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Hips swing in style

Of all the merengue partners in all the fifth grades in all the schools in the Dancing Classrooms Philly 10-week program, wouldn't you know, Gabriel Garcia ended up matched with Shaila Cruz.

Fifth graders in the Dancing Classrooms Philly program show their mastery at the Merriam.
Fifth graders in the Dancing Classrooms Philly program show their mastery at the Merriam.Read moreBONNIE WELLER / Inquirer Staff Photographer

Of all the merengue partners in all the fifth grades in all the schools in the Dancing Classrooms Philly 10-week program, wouldn't you know, Gabriel Garcia ended up matched with Shaila Cruz.

And heading into the finals of the first-ever Colors of the Rainbow Team Match yesterday afternoon at the Merriam Theater - a big deal, hosted by Pierre Dulaine of Mad Hot Ballroom fame, with 70 students from six schools - it was no secret that Gabriel and Shaila were, let's just say, barely on speaking terms.

"He talks too much," said Shaila.

"I'm not a romantic guy," said Gabriel, explaining why he wouldn't be looking exactly into Shaila's eyes on stage when they danced for the John Welsh School at Fourth and York.

Gabriel was the first student to arrive at the theater, at Broad and Spruce, an hour early. Neither he nor his mom, Vanessa Echevarria, had ever been south of Market Street.

And many of the parents and other relatives in the cheering and occasionally teary audience had never seen their 10- and 11-year-old children dance - at least not like this, not with elegance and grace and discipline and rhythm and chivalry and respect, plus more than a little shaking of those skinny little hips and tossing of the heads. The dips during the tango - particularly for the tightly focused Lewis C. Cassidy School team of Kayla Samuels and a slightly amazed-looking David Saie, front and center at the precise dip moment as the six pairs moved in a circle - prompted near pandemonium in the audience.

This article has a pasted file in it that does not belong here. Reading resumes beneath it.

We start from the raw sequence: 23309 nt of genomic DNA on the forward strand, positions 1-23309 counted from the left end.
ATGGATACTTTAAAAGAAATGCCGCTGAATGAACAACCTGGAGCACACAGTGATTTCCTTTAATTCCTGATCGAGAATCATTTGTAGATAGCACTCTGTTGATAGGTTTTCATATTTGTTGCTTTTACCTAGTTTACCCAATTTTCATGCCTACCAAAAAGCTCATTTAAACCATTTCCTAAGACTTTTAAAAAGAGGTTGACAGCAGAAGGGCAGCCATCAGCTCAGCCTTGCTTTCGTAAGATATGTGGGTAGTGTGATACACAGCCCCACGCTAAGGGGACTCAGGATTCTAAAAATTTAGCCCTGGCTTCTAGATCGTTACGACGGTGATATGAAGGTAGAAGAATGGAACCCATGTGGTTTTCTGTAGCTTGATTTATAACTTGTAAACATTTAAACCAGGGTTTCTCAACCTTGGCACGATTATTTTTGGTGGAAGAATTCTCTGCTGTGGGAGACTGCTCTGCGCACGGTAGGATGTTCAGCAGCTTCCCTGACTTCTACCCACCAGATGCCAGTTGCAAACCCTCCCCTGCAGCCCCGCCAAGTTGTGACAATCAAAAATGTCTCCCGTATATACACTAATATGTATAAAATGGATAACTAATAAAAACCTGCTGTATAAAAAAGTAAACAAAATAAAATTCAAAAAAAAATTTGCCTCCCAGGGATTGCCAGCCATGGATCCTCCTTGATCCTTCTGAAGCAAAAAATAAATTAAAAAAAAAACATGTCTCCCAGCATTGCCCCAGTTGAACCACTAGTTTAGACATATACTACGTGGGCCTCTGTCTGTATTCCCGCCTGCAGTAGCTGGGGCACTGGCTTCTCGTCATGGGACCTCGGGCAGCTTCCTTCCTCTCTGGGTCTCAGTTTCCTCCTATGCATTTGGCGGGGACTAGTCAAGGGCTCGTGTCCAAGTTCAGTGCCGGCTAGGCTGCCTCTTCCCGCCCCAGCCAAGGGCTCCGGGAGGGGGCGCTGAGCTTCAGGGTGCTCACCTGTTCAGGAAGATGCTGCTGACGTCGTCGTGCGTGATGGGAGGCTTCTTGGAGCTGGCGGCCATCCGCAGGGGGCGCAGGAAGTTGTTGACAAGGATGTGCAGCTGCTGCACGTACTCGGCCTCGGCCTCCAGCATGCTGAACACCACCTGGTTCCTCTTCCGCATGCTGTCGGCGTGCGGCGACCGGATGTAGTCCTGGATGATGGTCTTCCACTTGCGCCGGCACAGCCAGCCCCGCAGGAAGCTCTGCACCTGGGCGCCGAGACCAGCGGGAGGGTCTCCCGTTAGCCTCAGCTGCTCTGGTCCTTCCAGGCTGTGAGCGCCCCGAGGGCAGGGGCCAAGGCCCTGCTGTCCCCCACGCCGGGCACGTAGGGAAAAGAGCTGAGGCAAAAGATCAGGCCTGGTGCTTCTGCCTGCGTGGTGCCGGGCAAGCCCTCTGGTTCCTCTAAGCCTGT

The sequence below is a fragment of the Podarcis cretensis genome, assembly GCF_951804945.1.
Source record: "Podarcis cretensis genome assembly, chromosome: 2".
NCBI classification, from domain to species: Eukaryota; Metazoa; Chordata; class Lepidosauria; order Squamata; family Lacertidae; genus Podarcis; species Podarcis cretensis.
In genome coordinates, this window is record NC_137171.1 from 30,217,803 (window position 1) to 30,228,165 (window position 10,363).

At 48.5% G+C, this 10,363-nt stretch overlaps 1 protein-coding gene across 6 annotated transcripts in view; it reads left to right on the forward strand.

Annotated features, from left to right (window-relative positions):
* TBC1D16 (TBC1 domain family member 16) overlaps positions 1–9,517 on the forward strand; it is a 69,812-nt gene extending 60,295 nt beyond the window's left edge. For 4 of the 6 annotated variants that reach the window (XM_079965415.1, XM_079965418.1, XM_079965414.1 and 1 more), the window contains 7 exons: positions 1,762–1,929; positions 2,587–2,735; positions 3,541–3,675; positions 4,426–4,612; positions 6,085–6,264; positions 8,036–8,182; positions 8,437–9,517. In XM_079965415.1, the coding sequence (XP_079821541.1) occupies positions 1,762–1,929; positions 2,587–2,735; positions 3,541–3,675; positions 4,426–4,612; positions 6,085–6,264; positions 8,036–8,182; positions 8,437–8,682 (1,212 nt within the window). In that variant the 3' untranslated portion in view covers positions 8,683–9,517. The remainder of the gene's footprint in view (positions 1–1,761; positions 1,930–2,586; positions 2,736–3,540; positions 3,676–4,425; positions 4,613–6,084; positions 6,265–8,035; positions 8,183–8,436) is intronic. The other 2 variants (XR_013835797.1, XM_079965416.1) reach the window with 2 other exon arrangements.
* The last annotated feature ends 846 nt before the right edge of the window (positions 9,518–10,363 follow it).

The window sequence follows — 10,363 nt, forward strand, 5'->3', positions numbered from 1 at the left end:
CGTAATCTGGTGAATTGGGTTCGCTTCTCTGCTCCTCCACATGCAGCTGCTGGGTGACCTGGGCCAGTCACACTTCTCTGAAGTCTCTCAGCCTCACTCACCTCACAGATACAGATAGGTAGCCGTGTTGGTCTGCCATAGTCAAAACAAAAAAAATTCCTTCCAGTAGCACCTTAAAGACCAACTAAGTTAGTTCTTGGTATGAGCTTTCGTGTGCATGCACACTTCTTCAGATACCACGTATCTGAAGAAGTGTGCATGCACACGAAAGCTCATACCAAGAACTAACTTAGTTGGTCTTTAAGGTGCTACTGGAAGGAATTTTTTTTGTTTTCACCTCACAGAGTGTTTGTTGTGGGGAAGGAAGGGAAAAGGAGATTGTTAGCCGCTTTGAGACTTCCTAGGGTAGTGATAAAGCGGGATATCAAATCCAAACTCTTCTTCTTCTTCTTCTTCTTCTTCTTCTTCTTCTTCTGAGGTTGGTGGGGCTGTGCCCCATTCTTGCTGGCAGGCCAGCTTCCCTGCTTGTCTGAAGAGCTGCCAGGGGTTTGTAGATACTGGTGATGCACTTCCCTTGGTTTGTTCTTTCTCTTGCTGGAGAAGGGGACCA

"I never even knew she could move like that," said LeRoy Thompson, whose daughter, India, danced the tango with Donnay Burden, a hips-shaker of particular note for the Russell Byers Charter School.

Dancing Classrooms Philly, founded this year by Jane Brooks, Joyce Burd and Harvey Kimmel, is based on the program created by ballroom dancer Dulaine in New York, subject of the documentary Mad Hot Ballroom and the Antonio Banderas movie Take the Lead. Donors filled up dozens of rows. Lisa Nutter, wife of the mayor-elect, was a judge.

In Philly, the program involved mandatory, twice-weekly sessions for 700 students at 14 public and Catholic schools. It resumes in March.

The 17 teachers couldn't say enough about the program, teaching the kids self-respect, manners and confidence. Many were reluctant at first, in that "I will never be caught touching a girl/boy" manner familiar to anybody who calls a fifth grader a pal.

"We really didn't have anybody who was in it and didn't crack a smile," said Rosemary Cataldi, principal of the John Hancock School.

"Just to get the kids to touch is hard work," said Welsh teacher Marck Best. "You have to kill like all the cooties in the world."

Before long, children were teaching parents to fox-trot. Or were like Amanda Marafino, who would absent-mindedly do the swing while on the phone with her grandmother. Alanis Reyes of silver-medal-winning St. Veronica wrote teacher Linda Camardo that the program had changed her life.

In any case, it was surely the first time a student could be heard shouting "Move your hips!" to a pal.

So said Ariel Moore, a rumba dancer from St. Francis De Sales, another silver-medal-winning school, as she leaned forward from the second row, urging on classmate Charles Kelly on stage with Miata Abu during the second round, in which teams danced a style other than their specialty. Her team promenaded across the stage with Miss America waves, in precise escort position, ladies to the right.

Also dancing the rumba yesterday was Michael Tucker and his late-arriving partner, Mehki Miliner, of the Cassidy School in Overbrook. "I really liked it," he said. "It taught me there's more than hip-hop dancing."

Mehki arrived in time, having taken extra time to do her hair. Not so Keefe Locke-Sheed's partner, who was a no-show. "He's so mad at her," teacher Best said. Laura Bautista filled in, and Keefe took to the stage with gusto.

The Cassidy students came with high hopes, their gym teacher, Lorraine Bias, predicting they would come from nowhere, like the Jamaican bobsled team. But despite impressing a lot of people - does it get any better than head-taller Asia Perkins and debonaire partner General Smalls dancing the fox-trot, or best friends Lawrena Sayon and Mahdee Tribune at the meringue? - they got a bronze.

In the end, the day belonged to Byers, led by teachers Ollie Barnett and Debbie Schmid, neither of whom had slept the night before. Barnett put together the dream team of Nyadiah Solomon-McCloud and Troy Perry, who, when they danced backstage, enveloped each other in a lovely rumba zone of concentration and finesse.

When it became clear they had won, tango specialist Donnay Burden did what now comes naturally: He shook his hips.

Meanwhile, despite their team's bronze finish, the feuding Shaila Cruz and Gabriel Garcia seemed changed by the experience. Afterward, Shaila gave Gabriel a hug. He did not turn away.

"They don't like each other," noted teammate Samantha Bardales, who danced the swing with Carlos Cruz. "But they dance good."